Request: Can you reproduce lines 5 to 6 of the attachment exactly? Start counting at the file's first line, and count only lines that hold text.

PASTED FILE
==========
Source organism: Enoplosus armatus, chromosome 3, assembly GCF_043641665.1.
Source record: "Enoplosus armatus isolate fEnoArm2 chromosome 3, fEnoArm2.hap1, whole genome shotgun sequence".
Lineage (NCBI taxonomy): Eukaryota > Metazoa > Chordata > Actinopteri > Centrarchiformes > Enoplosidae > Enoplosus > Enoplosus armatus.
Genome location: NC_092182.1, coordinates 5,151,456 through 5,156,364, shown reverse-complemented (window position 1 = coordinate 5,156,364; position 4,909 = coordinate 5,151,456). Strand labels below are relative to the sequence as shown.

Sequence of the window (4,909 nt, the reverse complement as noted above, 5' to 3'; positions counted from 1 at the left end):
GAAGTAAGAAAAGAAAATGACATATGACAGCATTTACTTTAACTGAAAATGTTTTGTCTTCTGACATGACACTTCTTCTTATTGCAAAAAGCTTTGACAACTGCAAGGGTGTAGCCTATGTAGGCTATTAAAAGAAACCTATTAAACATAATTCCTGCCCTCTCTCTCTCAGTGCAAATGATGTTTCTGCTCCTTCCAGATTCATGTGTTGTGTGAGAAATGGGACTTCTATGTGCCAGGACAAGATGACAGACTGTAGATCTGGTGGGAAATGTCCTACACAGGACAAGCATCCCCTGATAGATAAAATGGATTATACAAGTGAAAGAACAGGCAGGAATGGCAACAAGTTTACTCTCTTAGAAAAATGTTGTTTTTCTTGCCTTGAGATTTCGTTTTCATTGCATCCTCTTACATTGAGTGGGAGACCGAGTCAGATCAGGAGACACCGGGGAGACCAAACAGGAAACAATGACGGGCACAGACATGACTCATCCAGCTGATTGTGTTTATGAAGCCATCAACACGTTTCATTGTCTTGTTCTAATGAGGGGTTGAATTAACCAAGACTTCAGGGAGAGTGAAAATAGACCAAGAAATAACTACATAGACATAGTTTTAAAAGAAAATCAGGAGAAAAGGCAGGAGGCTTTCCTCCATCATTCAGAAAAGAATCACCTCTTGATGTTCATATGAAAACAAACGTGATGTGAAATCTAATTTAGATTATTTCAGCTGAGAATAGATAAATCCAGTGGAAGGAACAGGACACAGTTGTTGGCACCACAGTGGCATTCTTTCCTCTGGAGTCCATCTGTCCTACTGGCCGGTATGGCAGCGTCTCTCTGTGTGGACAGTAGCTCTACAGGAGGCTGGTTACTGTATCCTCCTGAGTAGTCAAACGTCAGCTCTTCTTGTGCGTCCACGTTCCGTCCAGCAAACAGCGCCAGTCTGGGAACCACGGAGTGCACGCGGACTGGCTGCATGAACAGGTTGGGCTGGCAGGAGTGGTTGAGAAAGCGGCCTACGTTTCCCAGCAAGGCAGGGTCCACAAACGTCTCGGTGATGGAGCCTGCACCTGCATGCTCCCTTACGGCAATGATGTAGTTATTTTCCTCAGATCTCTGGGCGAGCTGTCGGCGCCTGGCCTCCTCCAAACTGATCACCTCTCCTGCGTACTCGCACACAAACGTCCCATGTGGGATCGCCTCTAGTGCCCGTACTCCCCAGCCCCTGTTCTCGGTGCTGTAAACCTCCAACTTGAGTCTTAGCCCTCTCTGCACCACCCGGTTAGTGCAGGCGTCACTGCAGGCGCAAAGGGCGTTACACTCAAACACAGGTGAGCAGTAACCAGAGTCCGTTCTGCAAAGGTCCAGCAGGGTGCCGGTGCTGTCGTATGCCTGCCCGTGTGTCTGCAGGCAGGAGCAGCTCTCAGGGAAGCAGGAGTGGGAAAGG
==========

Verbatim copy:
Sequence of the window (4,909 nt, the reverse complement as noted above, 5' to 3'; positions counted from 1 at the left end):
GAAGTAAGAAAAGAAAATGACATATGACAGCATTTACTTTAACTGAAAATGTTTTGTCTTCTGACATGACACTTCTTCTTATTGCAAAAAGCTTTGACAACTGCAAGGGTGTAGCCTATGTAGGCTATTAAAAGAAACCTATTAAACATAATTCCTGCCCTCTCTCTCTCAGTGCAAATGATGTTTCTGCTCCTTCCAGATTCATGTGTTGTGTGAGAAATGGGACTTCTATGTGCCAGGACAAGATGACAGACTGTAGATCTGGTGGGAAATGTCCTACACAGGACAAGCATCCCCTGATAGATAAAATGGATTATACAAGTGAAAGAACAGGCAGGAATGGCAACAAGTTTACTCTCTTAGAAAAATGTTGTTTTTCTTGCCTTGAGATTTCGTTTTCATTGCATCCTCTTACATTGAGTGGGAGACCGAGTCAGATCAGGAGACACCGGGGAGACCAAACAGGAAACAATGACGGGCACAGACATGACTCATCCAGCTGATTGTGTTTATGAAGCCATCAACACGTTTCATTGTCTTGTTCTAATGAGGGGTTGAATTAACCAAGACTTCAGGGAGAGTGAAAATAGACCAAGAAATAACTACATAGACATAGTTTTAAAAGAAAATCAGGAGAAAAGGCAGGAGGCTTTCCTCCATCATTCAGAAAAGAATCACCTCTTGATGTTCATATGAAAACAAACGTGATGTGAAATCTAATTTAGATTATTTCAGCTGAGAATAGATAAATCCAGTGGAAGGAACAGGACACAGTTGTTGGCACCACAGTGGCATTCTTTCCTCTGGAGTCCATCTGTCCTACTGGCCGGTATGGCAGCGTCTCTCTGTGTGGACAGTAGCTCTACAGGAGGCTGGTTACTGTATCCTCCTGAGTAGTCAAACGTCAGCTCTTCTTGTGCGTCCACGTTCCGTCCAGCAAACAGCGCCAGTCTGGGAACCACGGAGTGCACGCGGACTGGCTGCATGAACAGGTTGGGCTGGCAGGAGTGGTTGAGAAAGCGGCCTACGTTTCCCAGCAAGGCAGGGTCCACAAACGTCTCGGTGATGGAGCCTGCACCTGCATGCTCCCTTACGGCAATGATGTAGTTATTTTCCTCAGATCTCTGGGCGAGCTGTCGGCGCCTGGCCTCCTCCAAACTGATCACCTCTCCTGCGTACTCGCACACAAACGTCCCATGTGGGATCGCCTCTAGTGCCCGTACTCCCCAGCCCCTGTTCTCGGTGCTGTAAACCTCCAACTTGAGTCTTAGCCCTCTCTGCACCACCCGGTTAGTGCAGGCGTCACTGCAGGCGCAAAGGGCGTTACACTCAAACACAGGTGAGCAGTAACCAGAGTCCGTTCTGCAAAGGTCCAGCAGGGTGCCGGTGCTGTCGTATGCCTGCCCGTGTGTCTGCAGGCAGGAGCAGCTCTCAGGGAAGCAGGAGTGGGAAAGG